BBoth pro-abortion right and anti-abortion activists spent the majority of Tuesday scrambling for responses to an unpublished draft of a Supreme Court ruling that would reverse their positions. Roe v. Wade.
Experts say that the release of the draft, which was first published by Politico is not final or legally binding. However, it fundamentally changes the national debate on abortion. This news will encourage conservative lawmakers to restrict abortion at state level. It could also create confusion for would-be patients and discourage them from seeking legal abortions.
Planned Parenthood (NARAL Pro-Choice America) and Independent Abortion Clinics (and other reproductive rights organizations) say that reminding people about the legality of abortion is a key priority. Meanwhile conservative lawmakers are now considering proposing new legislation—or reconvening legislative sessions—in light of the leaked decision.
Chief Justice John Roberts acknowledged Tuesday that the draft was authentic. However, a spokesperson said that it could change because the opinion would overturn 1973’s decision which established the right to abortion. The Court will not issue a definitive decision stating otherwise until then. Roe v. WadeIt is still in force.
Learn More The Leaked Roe V. Wade Supreme Court Draft Opinion
A mass confusion regarding current abortion rights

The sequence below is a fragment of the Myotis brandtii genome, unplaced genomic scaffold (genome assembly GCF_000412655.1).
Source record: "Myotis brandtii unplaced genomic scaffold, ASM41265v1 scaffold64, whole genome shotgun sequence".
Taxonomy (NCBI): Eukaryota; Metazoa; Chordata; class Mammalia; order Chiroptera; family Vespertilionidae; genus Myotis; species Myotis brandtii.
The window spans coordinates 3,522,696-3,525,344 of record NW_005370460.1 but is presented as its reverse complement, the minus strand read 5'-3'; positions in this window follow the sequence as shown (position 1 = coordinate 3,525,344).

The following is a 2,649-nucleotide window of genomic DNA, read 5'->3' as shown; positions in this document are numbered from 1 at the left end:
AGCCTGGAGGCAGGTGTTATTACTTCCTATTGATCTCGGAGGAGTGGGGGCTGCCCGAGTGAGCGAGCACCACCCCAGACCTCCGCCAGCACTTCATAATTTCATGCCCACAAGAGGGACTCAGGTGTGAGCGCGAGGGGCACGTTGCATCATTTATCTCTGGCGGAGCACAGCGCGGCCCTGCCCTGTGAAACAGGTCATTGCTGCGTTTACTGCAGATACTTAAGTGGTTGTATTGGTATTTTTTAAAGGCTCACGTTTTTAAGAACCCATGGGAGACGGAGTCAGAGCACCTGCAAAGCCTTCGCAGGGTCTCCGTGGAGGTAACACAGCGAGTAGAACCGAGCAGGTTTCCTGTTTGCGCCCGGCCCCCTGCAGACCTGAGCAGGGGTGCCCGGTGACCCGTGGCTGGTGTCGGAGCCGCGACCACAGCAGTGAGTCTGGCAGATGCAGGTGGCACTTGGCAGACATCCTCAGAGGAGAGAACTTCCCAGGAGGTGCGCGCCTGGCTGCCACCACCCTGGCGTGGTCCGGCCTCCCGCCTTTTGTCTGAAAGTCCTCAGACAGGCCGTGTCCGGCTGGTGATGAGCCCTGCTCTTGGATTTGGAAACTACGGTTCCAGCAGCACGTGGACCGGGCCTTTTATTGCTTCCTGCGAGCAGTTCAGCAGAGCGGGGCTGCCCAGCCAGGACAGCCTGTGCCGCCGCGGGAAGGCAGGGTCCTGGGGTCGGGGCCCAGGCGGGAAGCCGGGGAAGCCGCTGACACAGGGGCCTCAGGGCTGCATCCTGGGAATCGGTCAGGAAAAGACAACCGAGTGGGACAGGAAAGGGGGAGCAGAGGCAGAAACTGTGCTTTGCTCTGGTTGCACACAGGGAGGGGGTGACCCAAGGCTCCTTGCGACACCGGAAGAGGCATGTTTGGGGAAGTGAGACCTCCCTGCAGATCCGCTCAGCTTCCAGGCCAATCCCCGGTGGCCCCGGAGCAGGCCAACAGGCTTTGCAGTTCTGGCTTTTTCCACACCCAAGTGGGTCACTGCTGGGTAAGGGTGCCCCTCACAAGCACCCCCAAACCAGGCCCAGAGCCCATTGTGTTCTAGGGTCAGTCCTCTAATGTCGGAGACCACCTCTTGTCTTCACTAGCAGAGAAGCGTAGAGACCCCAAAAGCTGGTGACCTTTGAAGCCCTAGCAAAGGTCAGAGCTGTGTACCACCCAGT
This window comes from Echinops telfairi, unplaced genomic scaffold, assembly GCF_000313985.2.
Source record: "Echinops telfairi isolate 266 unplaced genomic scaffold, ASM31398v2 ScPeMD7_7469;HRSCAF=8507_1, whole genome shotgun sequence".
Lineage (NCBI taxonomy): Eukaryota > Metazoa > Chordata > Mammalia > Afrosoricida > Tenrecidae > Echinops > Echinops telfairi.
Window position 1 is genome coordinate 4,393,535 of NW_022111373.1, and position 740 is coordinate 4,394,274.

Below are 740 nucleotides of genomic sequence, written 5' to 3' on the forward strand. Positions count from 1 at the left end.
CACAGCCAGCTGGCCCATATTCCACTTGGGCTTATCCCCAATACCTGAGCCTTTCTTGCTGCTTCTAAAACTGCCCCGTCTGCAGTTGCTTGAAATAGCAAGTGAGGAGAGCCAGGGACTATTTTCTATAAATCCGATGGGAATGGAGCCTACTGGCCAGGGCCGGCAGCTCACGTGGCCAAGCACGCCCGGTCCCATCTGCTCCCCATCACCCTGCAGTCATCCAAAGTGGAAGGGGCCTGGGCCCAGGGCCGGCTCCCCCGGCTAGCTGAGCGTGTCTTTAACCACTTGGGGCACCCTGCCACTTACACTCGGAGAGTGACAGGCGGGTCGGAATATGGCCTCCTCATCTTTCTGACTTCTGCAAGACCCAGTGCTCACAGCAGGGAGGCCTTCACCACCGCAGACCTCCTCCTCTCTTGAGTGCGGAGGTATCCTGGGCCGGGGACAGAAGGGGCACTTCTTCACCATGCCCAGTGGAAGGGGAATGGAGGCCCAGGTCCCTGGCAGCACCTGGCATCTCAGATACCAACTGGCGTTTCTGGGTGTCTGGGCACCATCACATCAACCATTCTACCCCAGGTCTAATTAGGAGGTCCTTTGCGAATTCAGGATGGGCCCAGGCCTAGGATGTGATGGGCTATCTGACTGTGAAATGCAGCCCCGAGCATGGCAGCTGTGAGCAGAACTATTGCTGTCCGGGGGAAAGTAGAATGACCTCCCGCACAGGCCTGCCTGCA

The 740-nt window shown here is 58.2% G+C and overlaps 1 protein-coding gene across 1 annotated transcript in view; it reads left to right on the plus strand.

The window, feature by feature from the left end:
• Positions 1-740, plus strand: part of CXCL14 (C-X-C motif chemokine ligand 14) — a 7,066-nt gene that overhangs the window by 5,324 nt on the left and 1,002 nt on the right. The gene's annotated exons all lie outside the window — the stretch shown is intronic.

Elizabeth Nash is a Guttmacher Institute researcher who monitors state abortion policies. She says that many people may be confused about current rights. “Most certainly some people will think abortion is banned,” she says. “And that’s why we’re seeing abortion providers and patient groups working doubly hard to remind people that abortion remains legal.”
Abortion providers and abortion funds said they’ve received a volley of calls on Tuesday asking whether abortion is still legal, and are currently working to help patients access care. “No matter what a court decides, no matter what law is passed or overturned, people have always needed and will continue to need access to safe abortion,” Dr. Bhavik Kumar, medical director of Planned Parenthood Gulf Coast told reporters on Tuesday. “Unfortunately, people of color, poor and low income people, young folks, undocumented people and those living in rural areas are suffering the most from these abortion bans.” Kumar is in Texas providing abortion services to patients this week.
Already, 13 states have laws known as “trigger bans” that would outlaw abortion if RoeIt was overturned and six other countries have pre-date abortion bans. RoeHowever, it could be made effective. Oral arguments were heard by the Court on Dobbs v. Jackson Women’s HealthIn December, experts and advocates on both sides arrived expecting that justices will significantly reverse or invalidate the 1973 decision.
Learn More If Roe v. Wade is overturned by the Supreme Court, the Battle for the Future of the Anti-Abortion Movement